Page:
To the Editor:
It has been reported that Bruce Mellion, head of the Norwalk Federation of Teachers, thinks the superintendent candidates should be vetted publicly and that parents should have a say in the process. With all due respect, his advocacy for parents should be met with a solid dose of skepticism.
Mr. Mellion isn’t a Norwalk parent or taxpayer, he doesn’t even teach in Norwalk. He is an employee of a multi-million dollar private corporation funded by a dues-paying membership. All of his member communications are done via private emails so as to not be subject to FOIA. For the NFT, the less transparency the better.
With calls for inclusion, Mr. Mellion and others are hoping that those leaders and BOE members who received union endorsements will press the case for “transparency.” Why? Because transparency gives the unions spin control over the superintendent candidates. Mr. Mellion is just doing his job, however. As Albert Shanker, the founder of the American Federation of Teachers stated, “When school children start paying union dues, that’s when I’ll start representing the interests of school children.”
In any case, Mr. Mellion does his own private vetting during superintendent searches. Right after our vote to hire Dr. Marks, he stood up and told the Board that, according to his union contacts in Maryland, Marks was a great choice. Sixty days later, when Dr. Marks recommended that the BOE fire a menacing tenured teacher, something that hadn’t happened in Norwalk for 40 years, all but one Board member agreed with her. $250,000 and two years later, the Board prevailed but not before Marks became public enemy No. 1 to Mr. Mellion’s NFT and the others in this district who fight change.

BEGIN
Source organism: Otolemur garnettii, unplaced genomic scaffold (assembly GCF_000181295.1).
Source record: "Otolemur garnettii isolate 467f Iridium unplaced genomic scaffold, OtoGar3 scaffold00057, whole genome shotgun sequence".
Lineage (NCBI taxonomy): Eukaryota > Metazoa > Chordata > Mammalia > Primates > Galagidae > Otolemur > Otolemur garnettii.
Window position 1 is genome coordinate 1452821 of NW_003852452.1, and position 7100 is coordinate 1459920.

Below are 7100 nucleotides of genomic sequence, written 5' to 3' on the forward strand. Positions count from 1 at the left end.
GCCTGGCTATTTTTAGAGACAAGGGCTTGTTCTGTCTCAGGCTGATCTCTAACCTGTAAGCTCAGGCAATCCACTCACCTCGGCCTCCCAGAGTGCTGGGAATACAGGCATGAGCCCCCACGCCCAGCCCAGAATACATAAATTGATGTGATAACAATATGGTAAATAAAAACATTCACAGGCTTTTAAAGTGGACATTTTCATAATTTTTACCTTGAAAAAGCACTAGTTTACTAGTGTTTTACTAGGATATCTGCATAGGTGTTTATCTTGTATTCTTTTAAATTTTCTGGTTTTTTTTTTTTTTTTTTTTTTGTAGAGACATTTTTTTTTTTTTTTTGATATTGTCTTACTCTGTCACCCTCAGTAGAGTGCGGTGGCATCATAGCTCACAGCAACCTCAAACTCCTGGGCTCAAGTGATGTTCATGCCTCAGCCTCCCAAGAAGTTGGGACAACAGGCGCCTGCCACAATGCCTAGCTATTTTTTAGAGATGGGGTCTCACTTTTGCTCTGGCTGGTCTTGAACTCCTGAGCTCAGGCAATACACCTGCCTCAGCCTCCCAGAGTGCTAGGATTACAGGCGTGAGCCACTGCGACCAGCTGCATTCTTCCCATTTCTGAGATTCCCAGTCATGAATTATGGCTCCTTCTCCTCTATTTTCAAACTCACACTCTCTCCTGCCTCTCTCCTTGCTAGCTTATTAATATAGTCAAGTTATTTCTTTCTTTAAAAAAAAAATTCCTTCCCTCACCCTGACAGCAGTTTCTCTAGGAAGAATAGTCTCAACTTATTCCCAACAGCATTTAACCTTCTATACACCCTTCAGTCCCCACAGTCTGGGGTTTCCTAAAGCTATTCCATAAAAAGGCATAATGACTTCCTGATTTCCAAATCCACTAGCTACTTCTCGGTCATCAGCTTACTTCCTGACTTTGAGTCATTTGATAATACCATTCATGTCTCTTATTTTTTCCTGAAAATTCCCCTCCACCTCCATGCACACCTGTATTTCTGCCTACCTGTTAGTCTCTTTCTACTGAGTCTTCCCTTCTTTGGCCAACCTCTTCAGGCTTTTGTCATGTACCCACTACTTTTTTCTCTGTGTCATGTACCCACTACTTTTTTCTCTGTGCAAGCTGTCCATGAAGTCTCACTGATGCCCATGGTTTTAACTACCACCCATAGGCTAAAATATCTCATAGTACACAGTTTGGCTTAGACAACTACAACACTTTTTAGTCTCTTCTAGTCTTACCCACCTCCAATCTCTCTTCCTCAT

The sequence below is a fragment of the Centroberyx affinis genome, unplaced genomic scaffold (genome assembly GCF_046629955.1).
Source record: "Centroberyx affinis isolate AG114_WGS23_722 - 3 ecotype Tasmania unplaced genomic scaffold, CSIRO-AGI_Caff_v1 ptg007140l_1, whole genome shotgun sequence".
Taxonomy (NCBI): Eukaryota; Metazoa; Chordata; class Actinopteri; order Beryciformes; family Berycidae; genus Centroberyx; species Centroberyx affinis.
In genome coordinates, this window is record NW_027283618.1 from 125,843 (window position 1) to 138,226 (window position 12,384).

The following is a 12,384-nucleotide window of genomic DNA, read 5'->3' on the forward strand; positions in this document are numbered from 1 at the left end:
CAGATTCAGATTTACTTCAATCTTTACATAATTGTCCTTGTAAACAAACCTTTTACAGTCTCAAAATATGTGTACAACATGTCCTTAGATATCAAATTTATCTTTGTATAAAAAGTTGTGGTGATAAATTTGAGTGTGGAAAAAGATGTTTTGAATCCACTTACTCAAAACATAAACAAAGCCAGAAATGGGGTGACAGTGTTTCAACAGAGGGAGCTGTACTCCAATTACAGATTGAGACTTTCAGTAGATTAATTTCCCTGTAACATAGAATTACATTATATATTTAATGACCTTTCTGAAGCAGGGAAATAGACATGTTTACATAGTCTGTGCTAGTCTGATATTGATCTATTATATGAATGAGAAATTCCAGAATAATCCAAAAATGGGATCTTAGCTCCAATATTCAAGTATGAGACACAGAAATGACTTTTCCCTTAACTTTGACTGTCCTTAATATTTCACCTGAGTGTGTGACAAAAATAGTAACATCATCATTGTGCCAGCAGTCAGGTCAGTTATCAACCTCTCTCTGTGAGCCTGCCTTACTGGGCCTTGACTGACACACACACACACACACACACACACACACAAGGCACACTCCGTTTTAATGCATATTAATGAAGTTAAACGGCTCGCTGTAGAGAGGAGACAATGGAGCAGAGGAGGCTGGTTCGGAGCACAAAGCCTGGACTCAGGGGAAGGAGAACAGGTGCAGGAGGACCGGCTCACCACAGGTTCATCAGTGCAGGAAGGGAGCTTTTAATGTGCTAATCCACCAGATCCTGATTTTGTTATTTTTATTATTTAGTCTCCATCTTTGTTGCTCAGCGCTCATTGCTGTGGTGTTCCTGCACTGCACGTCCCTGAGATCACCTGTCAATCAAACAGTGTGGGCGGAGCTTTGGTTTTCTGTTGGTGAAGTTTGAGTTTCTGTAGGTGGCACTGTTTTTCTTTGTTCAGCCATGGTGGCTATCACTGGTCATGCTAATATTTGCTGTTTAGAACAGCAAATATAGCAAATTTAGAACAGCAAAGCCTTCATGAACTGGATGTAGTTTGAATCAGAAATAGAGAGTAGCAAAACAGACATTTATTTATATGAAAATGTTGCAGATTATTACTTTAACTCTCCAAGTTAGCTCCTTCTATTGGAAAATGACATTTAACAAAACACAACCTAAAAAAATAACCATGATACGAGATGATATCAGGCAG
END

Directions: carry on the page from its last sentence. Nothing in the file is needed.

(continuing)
Marks left and an insider was hired as interim. We heard no calls for a public vetting, and no calls for transparency from Mr. Mellion, any other unions or from the status quo. Mellion didn’t even attend most BOE meetings that year; he didn’t need to.
During the search for Dr. Rivera, Mr. Mellion again did his own reconnaissance.
Getting back to transparency, a superintendent search that doesn’t provide confidentiality will seriously reduce Norwalk’s chances of attracting a vibrant and quality pool of candidates. It will seriously reduce Norwalk’s chances of getting another top-notch superintendent. We all know that, including the NFT.
A search process that is redundant and subjected to random and deliberate delays, as witnessed under our last interim period, wastes student’s time. We all know that too.
But let’s give credit where credit is due. Those who have fought change have done a fabulous job. Norwalk Public Schools’ reputation as a district able to keep top talent is in tatters. We are damaged goods. Hire a search firm who comes in with eyes wide open. Keep the search confidential. Don’t waste time. For the sake of our students and this city, do not make this any harder than it already is.